Mahatma Gandhi

Economic ideas of Mahatma Gandhi are most remembered for his emphasis on village self-reliance, a far cry from   globalization. Despite this, as his birth anniversary is observed on October 2, a world troubled by many discontents of globalization may find it useful to consult Gandhian ideas for reducing them and getting some clues to important reforms as well.

Mahatma Gandhi placed great emphasis in economic policy on considering the poorest, weakest sections  as a key area of concern. He told policy makers that whenever you are in doubt, consider your options on the basis of what they mean for the weakest sections, and decide on this basis. Unfortunately this noble advice of Gandhi has been often ignored, increasingly so also in his homeland. Following this most basic precept of Gandhian Economics, with all its practical implications, will do much to reduce distress and discontent.

To guide policy makers on this path Gandhi made an important suggstion which deserves reconsideration in a new context. Gandhi extended very strong support to largely self reliant rural communities. This idea deserves to be renewed in the context of checking GHG emissions and producing healthier food. It is increasingly realized that the spread of natural and organic farming methods as well as protection and regeneration of forests can contribute much to checking GHG emissions as well as to ensuring sustained availability of much healthier food. This is best achieved in largely self-reliant villages where farmers can be assured of a fair price for the organic food and herbs produced by them. Hence very creative, sustainable livelihoods can be linked to checking climate change and regular supply of healthy food. This is an idea that can live with a world globalized in other ways, at other levels.

Another important precept of Gandhi was that the most modern, latest technology should not be imposed on all. Those who require, or are happier with other ways of working, for example those engaged in various handicrafts, should have a place too. There would be much creative room for this   in the largely self-reliant villages. Others would welcome this from the point of view of art and aesthetics. Indeed a lot of handicraft product has more aesthetic value, even if much cheaper industrial replacements are available. Who would deny the special beauty and grace of handloom cloth, woven on handlooms .The market of handlooms has flourished in modern times, even in the world of fashion, as many consumers find more grace and comfort in handloom cloth. Handloom weavers  clearly deserve a helping hand to contribute the immense creativity of their special skills.

Gandhi would have said the same for khadi  cloth which is hand spun as well as hand woven. It is known to be very healthy for skin. Many such examples of creative but threatened livelihoods exist which if protected can bring colour, charm and diversity to market, as well as help to reduce GHG emissions.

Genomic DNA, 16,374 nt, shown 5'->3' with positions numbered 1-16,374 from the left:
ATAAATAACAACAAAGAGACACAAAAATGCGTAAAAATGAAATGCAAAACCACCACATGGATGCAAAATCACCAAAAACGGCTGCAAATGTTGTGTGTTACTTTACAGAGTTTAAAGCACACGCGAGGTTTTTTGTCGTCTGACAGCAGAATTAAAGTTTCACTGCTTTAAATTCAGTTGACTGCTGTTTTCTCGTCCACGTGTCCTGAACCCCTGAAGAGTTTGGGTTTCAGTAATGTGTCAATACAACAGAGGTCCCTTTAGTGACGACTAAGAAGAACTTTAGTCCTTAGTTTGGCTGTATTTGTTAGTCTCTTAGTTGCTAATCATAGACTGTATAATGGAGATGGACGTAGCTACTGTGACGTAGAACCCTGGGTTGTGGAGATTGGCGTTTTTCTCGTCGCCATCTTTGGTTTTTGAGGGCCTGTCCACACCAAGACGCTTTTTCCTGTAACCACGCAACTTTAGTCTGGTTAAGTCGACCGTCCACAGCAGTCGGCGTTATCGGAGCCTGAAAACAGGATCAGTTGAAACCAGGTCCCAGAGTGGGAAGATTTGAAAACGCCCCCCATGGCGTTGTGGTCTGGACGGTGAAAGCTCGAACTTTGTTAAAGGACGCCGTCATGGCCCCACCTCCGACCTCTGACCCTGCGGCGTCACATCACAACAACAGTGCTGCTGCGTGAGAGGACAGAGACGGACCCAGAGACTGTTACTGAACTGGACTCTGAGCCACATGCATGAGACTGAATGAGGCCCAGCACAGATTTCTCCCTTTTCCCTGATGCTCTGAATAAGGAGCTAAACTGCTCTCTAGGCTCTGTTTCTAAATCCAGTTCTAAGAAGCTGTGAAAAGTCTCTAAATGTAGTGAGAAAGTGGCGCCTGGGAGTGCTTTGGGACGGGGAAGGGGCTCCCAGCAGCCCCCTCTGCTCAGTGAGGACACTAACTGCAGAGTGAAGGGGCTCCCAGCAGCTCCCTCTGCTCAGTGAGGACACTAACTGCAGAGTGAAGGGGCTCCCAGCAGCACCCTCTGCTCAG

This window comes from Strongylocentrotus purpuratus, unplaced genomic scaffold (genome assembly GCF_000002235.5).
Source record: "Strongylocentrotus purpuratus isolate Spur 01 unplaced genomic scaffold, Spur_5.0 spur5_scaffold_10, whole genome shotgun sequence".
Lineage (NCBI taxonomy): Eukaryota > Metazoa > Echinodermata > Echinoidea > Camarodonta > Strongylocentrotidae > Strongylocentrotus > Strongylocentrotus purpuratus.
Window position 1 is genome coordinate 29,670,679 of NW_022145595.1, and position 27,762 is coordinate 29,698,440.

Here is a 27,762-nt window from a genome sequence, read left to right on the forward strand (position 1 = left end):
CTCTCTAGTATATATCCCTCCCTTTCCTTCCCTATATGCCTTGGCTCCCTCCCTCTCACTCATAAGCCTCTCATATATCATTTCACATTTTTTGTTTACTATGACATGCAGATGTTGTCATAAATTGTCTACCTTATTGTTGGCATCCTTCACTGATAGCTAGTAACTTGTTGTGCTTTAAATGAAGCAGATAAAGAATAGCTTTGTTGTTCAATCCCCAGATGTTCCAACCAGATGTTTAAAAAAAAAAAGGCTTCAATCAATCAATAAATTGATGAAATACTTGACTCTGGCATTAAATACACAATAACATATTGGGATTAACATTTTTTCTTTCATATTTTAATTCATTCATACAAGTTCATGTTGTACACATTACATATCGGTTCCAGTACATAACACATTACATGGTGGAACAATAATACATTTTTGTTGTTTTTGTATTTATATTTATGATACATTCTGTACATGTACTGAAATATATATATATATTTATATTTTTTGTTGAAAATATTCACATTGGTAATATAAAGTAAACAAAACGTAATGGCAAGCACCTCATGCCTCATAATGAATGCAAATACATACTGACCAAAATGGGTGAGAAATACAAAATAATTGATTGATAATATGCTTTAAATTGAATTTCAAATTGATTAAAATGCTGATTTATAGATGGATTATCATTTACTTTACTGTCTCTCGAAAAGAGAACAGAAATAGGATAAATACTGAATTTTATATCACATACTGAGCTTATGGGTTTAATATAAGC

One of the most important Gandhian concepts relates to virtues of a simpler life,  a life of more limited needs, distanced from the lure of endless consumerism. Life’s fulfilment is to be sought not in pursuit of consumption and sensuality; rather by self-control access to higher, more creative and socially useful  forms of satisfaction  can be achieved. This again is in tune with the urgency of protecting  environment and sustainability.

For Gandhi the idea of integrating Economics with Ethics was a central one. He rejected as harmful any GNP growth recorded on the basis of increased consumption of alcohol and intoxicants , or plunder of people and nature. These concerns of Gandhi sit well with many concerns raised by senior professional economists as well as others regarding the need to judge progress in more meaningful terms than just growth of GNP.  Gandhian concerns can contribute to making this debate more comprehensive.

Last but not the least, of course, is Mahatma Gandhi’s life-long commitment  to  evolve non-violent methods of resisting injustice. These again have an increasing role in giving a  sustained and broadbased voice to the many discontents of globalization, so that chances of achieving justice can increase without violent conflict.

The writer has covered several Gandhian social movements and has been closely associated with some of them. One of his recent books ‘Man Over Machine—A Path Towards Peace’ explores relevance of his ideas to present times.  Website bharatdogra.in


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One Comment

  1. Dr.Cajetan Coelho says:

    The Mahatma Gandhi Jayanti is a time to do some individual and collective introspection. MKG has left some important points for our examination of conscience. It is worthwhile to reflect on what all that can happen to the individual, to the family, to the community, to society, to the nation, and to the Planet if recklessly we start chasing wealth without work, pleasure without conscience, knowledge without character, commerce (business) without morality (ethics), science without humanity, religion without sacrifice, and politics without principles.